Why the Pastor Voted As He Did, Part 1

Why the Pastor Voted As He Did, Part 1

Before the Annual Meeting, one of our leaders mistakenly thought that as a staff member, I didn’t have a vote in the proceedings. Haha — typical UCCer: trying to disenfranchise and otherwise disempower the clergy. We, the ordained, are so big and bad, you know that we’re actually a threat to congregational democracy!

I explained patiently that UCC polity requires us to hold membership in the congregations we serve (as opposed to Presbyterian clergy who are not members of their local church, but set aside as members of the Presbytery), and as such, we have all the other rights (and a good deal of extra responsibilities, but we also get paid) as other members.

After the meeting, it occurred to me that maybe it would have been better, had I not had a vote!

In case, you didn’t notice, I voted against the motion to change the agenda in order to decide up or down on the Approach suggested by the Renewal Team. It turns out that many did notice, and told me so later. And then people saw that I abstained on the actual vote for or against the Approach. It’s not exactly that I lost my head. Rather, I was in the moment, and voting what I thought was best. Ok, maybe I did forget that people watch to see where I stand.

So, let me clarify:

I am deeply thankful for Geneva’s leadership and for the rest of her Renewal Ministry Team’s faithful and productive service. I believe they covered an amazing amount of conceptual “territory” and property detail in order to provide us with a very sound approach to our capital campaign property work. I actually think “money invested vs. the mission effectiveness” equation they articulated is should be applied to all we do in ministry.

Their task was to come up with a practical way to move ahead in light of the cost of needed work on our property being many times more than our available resources. They suggested we balance the money we dedicate against the ‘mission usefulness’ of the service it will make possible for us. As I said, I think that’s a helpful… no fundamental! …formula for evaluating all ministry: are we getting the mission bang for our bucks we need, or should our money be used in some other way?

Why then was I against voting for their Approach?

Because, from many discussions over the last few weeks, I knew, people were just getting their minds around the Renewal Team’s proposal. And I worry that misunderstanding and / or inadequate support for this way forward could down the road come back and “bite us.” Even the vote to amend the agenda only passed by a little better than 2 to 1. And Mark W.’s two questions, for example, about 1) there needing to be alternative space for classrooms, service camps and offices if we didn’t have the Fox and CE buildings as such, and 2) about whether or not the 1810 Fox building could be altered or demolished… while both right on, concerned me — our leaders have not had the opportunity to explain all the questions and issues — many of them as yet unanswerable — or share all the information they have, however, clearly foreseen as needing to be part of any investigation into the possibility of alternative uses of the 4th Street parcel.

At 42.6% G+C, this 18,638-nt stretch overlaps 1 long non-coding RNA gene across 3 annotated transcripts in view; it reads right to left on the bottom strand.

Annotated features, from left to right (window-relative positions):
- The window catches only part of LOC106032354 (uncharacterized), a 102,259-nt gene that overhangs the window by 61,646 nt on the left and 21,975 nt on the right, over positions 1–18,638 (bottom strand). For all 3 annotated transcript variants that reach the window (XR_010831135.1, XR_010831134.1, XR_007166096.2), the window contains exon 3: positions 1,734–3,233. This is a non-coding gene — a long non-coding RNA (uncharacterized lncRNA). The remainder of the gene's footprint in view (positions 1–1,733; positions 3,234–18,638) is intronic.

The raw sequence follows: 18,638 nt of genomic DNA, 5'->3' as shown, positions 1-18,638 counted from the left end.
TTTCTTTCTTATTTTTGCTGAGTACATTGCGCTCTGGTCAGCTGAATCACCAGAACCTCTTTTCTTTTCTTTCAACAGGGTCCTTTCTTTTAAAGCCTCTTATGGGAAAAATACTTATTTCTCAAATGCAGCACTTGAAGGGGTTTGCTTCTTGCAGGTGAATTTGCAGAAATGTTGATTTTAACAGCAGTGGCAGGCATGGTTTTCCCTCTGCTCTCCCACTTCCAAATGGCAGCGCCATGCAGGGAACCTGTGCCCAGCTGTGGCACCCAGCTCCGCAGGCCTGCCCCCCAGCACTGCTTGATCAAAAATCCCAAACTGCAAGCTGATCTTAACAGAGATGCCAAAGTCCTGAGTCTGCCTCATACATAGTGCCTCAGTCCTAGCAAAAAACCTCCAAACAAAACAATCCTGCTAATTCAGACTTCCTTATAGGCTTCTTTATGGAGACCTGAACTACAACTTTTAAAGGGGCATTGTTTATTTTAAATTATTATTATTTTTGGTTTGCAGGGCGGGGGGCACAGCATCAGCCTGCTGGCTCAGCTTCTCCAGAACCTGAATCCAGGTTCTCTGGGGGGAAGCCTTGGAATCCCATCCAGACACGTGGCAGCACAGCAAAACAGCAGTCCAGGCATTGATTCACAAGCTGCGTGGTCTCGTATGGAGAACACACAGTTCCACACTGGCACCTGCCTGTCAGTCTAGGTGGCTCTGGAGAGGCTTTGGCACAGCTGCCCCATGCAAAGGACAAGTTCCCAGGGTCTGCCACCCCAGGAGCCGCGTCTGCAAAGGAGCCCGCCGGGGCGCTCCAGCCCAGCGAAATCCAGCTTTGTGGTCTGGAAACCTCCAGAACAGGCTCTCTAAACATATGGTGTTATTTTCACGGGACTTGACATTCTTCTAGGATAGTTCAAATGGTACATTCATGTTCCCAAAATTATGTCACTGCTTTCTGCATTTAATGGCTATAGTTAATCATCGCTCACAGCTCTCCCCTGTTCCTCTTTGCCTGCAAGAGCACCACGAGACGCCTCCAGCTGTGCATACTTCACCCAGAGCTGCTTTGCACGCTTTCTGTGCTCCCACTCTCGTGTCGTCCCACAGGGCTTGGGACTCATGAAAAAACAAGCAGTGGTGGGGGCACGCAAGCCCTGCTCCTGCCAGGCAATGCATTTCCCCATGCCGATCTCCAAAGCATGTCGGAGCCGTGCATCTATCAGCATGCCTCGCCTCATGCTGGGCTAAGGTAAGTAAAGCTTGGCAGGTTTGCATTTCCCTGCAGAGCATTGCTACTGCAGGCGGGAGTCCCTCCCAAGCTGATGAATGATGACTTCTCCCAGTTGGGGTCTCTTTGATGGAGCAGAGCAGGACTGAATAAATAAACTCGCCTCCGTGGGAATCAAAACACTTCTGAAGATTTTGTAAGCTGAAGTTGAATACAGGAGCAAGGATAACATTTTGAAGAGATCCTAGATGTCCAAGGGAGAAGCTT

Thank God, I do feel confident that after the Annual Meeting, everyone present was clear that we will investigate — only look into and gather information on… no decision near yet being made — whether or not the parcel roughly comprised by the front and back parking lots, the Fox and the CE building might not be used in some way to better provide for our mission.

In other words, despite my voting record, I agree completely with the Renewal Team’s conclusion — that the limited effectiveness of the spaces provided in the Fox and CE buildings, both because they are too many small and unalterable rooms stacked in multiple-story inaccessibility — make too much investment of our even more limited renovation and maintenance dollars inadvisable. Therefore, we should investigate alternatives for those buildings or the land on which they sit. And with that decision, the way is cleared to focus our initial efforts on the Sanctuary building.

In other words, my nay vote and my abstention were not because I’m unsupportive of the Approach we passed. I just thought that since we’re not “shovel ready” on any of the projects, perhaps a few more weeks to make sure everyone at least understood, even if we didn’t end up all on the same page, would be good for the community moving forward and not delay us significantly.

Now, the Elders at their Feb. 8 meeting will take up creating two Ministry Teams:

~ one to take the work of the Renewal Team to the next step, translating the items on Project List # 1 to an order by which they should be undertaken and to the degree of detail that will translate into work plans and vendors; and
~ another one whose task will be to figure out how to investigate possibilities with the Fox and CE Buildings and the land along 4th Street.

It was not spoken of, but perhaps the Elders, in light of the Approach approved, also need to prompt the Capital Campaign Committee or some other group of leaders to begin thinking about how we as a congregation can begin raising more money for the property work we have set our sights on.

And in next week’s E-pistle, “Why the Pastor Voted as He Did — Part 2,” I will try and raise a sensitive issue based on the Renewal Team’s formula — monetary investment verse mission effectiveness.

See you in church,

Michael